New Book News

51BEIFL0JyL._SX384_BO1,204,203,200_Well, here is the news – you can now pre order my new book directly from Search Press or from Amazon. Due for publication in January 2016, I am really excited to be finally able to share the news of this book – a whole year of my life went into writing, researching and making all the projects and swatches you’ll find inside.

I tried to write a book that suits beginners taking their first steps in crochet and those who are feeling more ambitious and want to try new skills and techniques. In fact, the book I always wanted to have on my own shelf.

I’ll be back soon to tell you more – and to give you a sneaky peek of what’s inside. But for now you’ll have to make do with a picture of the UK cover.

Dare I say this would make the perfect gift for the crocheter in your life?


Posted in Books, Crochet | Tagged , , | 4 Comments

It’s all about the socks

20151112_092415This month has been all about the socks (hand knitted of course), I realised today, as I cast off another pair, that since the beginning of this year I’ve only worn one pair of “shop bought” socks. Yes, my sock drawer is a motley assortment of colours and patterns all made by me.

Five years ago I declared I had knit my ” first and last sock”. It was a painful episode, cuff down, making the heel flap, turning the heel, picking up stitches and then to add insult to injury, a toe which had to be grafted using kitchener stitch before I could weave in the ends and finally wear them.

It seemed such a faff, I was obviously not a “sock knitter”, I would keep wearing my smartwool socks, supplementing them with socks bought at wool shows and never, ever would I knit another pair. No, sock knitting could be ticked off the list.

Lacy socks

Lacy socks

“But why don’t you try toe up”? A friend asked. A few hours “lost in the internet” and I had fully researched the whole “toe up vs cuff down” debate which seems to divide the knitting world. I settled on a simple pattern, pulled out a long circular needle,  learnt the figure of 8 cast on, knitted and knitted until I was ready to form the heel, discovered the simple and basic “fleegle heel”, increased, decreased, knitted the cuff, cast off and voila. A sock. No fuss, no faff, just “mindless tv knitting” and a pair of socks was born. I was a happy knitter.

Stripy socks

Stripy socks

Since then I have tried many different toe up techniques, but for a simple, basic “vanilla” sock, I stick to this tested and trusted method. It works for me. In those five years, sock knitting still divides knitters and there are endless debates about toe cast ons, stretchy bind offs and the perfect heel. I’ve lost count of how many books have been written, how many blog posts and podcasts devoted to the subject. It seems knitters just can’t get enough of socks.

Aran weight boot socks

Aran weight boot socks

I also realised this month that I have never crocheted a pair of socks – something I intend to put right over the Christmas break. I’ve bought myself a book (Rohn Strong’s “New Methods for Crochet Socks”, which is short, but full of different techniques and suggestions for customising along with some rather lovely patterns). Rohn has published several sock patterns and so I know I can trust this book to equip me with the skills I need to finish my first pair with little difficulty.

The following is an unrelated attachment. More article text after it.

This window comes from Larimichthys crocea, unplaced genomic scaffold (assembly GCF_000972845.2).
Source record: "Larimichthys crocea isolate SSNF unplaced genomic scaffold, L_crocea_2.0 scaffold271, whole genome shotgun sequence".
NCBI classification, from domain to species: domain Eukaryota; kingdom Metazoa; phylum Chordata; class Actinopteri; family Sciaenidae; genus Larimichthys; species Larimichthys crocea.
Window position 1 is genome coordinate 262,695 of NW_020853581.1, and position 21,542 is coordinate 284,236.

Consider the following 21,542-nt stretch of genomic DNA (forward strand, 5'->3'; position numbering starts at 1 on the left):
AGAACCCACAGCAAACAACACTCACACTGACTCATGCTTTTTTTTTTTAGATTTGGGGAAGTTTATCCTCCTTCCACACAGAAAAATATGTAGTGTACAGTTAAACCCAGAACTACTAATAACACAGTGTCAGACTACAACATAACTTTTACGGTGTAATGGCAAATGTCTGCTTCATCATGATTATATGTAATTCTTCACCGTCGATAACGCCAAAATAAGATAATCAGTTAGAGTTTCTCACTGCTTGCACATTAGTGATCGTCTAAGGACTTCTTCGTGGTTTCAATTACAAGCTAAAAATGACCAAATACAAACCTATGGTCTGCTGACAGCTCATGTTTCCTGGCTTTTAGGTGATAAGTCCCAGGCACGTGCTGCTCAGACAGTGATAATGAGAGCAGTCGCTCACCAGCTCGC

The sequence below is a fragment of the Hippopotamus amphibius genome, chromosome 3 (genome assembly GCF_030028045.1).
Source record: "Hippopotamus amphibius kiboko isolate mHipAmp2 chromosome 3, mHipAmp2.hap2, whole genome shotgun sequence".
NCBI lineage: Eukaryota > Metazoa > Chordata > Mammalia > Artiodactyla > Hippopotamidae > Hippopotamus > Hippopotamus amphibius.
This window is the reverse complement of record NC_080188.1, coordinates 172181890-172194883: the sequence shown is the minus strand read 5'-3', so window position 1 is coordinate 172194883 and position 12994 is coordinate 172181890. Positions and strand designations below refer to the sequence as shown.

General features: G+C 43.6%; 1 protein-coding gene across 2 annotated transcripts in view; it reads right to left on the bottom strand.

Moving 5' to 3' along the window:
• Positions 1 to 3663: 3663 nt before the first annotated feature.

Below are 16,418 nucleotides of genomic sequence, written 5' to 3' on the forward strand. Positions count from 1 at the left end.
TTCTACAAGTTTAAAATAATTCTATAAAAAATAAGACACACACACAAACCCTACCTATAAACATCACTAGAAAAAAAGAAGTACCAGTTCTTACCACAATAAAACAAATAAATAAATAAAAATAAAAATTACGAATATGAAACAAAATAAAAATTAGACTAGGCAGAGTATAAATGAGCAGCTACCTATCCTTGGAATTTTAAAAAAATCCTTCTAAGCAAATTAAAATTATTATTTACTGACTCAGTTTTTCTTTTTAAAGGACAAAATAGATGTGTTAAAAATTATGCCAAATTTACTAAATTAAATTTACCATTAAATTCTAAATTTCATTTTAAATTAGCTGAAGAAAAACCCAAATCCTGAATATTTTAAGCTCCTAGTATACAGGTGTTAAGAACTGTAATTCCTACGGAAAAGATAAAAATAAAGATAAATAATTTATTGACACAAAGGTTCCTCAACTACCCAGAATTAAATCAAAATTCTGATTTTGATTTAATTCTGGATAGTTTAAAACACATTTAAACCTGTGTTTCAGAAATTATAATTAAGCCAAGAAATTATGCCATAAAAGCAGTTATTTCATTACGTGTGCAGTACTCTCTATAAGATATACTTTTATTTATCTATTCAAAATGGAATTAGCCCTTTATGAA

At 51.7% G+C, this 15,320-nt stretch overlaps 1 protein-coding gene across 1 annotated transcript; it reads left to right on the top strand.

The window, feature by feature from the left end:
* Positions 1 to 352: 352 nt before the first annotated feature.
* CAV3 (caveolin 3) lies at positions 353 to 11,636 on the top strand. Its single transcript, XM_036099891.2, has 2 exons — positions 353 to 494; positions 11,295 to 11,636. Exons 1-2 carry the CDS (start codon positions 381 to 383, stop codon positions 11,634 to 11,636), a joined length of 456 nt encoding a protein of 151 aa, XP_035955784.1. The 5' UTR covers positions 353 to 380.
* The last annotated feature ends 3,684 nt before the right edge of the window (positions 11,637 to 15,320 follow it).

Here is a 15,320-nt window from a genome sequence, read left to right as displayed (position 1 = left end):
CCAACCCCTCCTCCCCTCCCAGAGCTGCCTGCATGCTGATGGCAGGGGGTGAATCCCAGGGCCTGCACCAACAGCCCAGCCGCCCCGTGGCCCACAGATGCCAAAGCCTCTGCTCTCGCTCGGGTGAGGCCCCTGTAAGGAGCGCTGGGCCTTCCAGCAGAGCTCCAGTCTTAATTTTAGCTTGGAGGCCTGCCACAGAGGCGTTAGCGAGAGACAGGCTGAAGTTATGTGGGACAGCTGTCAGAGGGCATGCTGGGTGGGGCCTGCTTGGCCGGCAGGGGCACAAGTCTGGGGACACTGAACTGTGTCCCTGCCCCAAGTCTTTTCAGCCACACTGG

It’s only now as I write this post that it dawns on me, that despite knitting dozens of pairs, I have only published one sock pattern (in Knitting magazine, see the Ravelry listing here), something I shall put right in 2016. I’m also going to update that early sock pattern and release it again as I do love the simple detailing and have some gorgeous sock yarn here which will be perfect.

When you put all the effort in building a handmade wardrobe, you soon find that you put more effort into caring for your hand knits too, and so I am proud to wear my darned socks. In the photos below you’ll see I made no effort to disguise the darns, I think of them as battle scars on a much loved pair of socks (and a lesson that cashmere blends are amazing to wear, but not very hardwearing).

Well worn socks!

Well worn socks!

Mended socks

Mended socks

If you’ve never made socks (knitted or crocheted), do give them a try. Remember there is no right or wrong technique and no single “perfect pattern” Read around, ask your friends and then cast on. If you’re inspired to give socks a go, here’s a list of places that might help get you started:

Clare Devine Sock Anatomy (for knitters)

Kate Atherley Custom Knit Socks (for knitters)

Cat Bordhi so many wonderful patterns, techniques and inspiration (again for knitters – sorry!)

The Crochet Project – sock patterns – I love the Saunders socks (Yay! one for crocheters)

Links to techniques mentioned above:

The fleegle heel – a simple no fuss heel for toe up knitted socks

Judys magic cast on – links to Knitty article with instructions

The figure of 8 cast on – links to Knit Now magazine blog

Crochet sock tips – links to Interweave store


Posted in Crochet, Knitting | Tagged , , , , | 3 Comments

Wovember: Small Batch Yarn

20151007_125641This week I wanted to write about the popularity of small batch wools. Like Gin, the profile  of small scale wool producers, who process and market their own product is on the increase. I’ve been really surprised this year by how many yarn bloggers and podcasters are featuring this “new phenomenon”. Small scale single breed production is not new, but discovering and accessing these yarns is certainly becoming easier and there is a growing market for wool with a local, traceable provenance.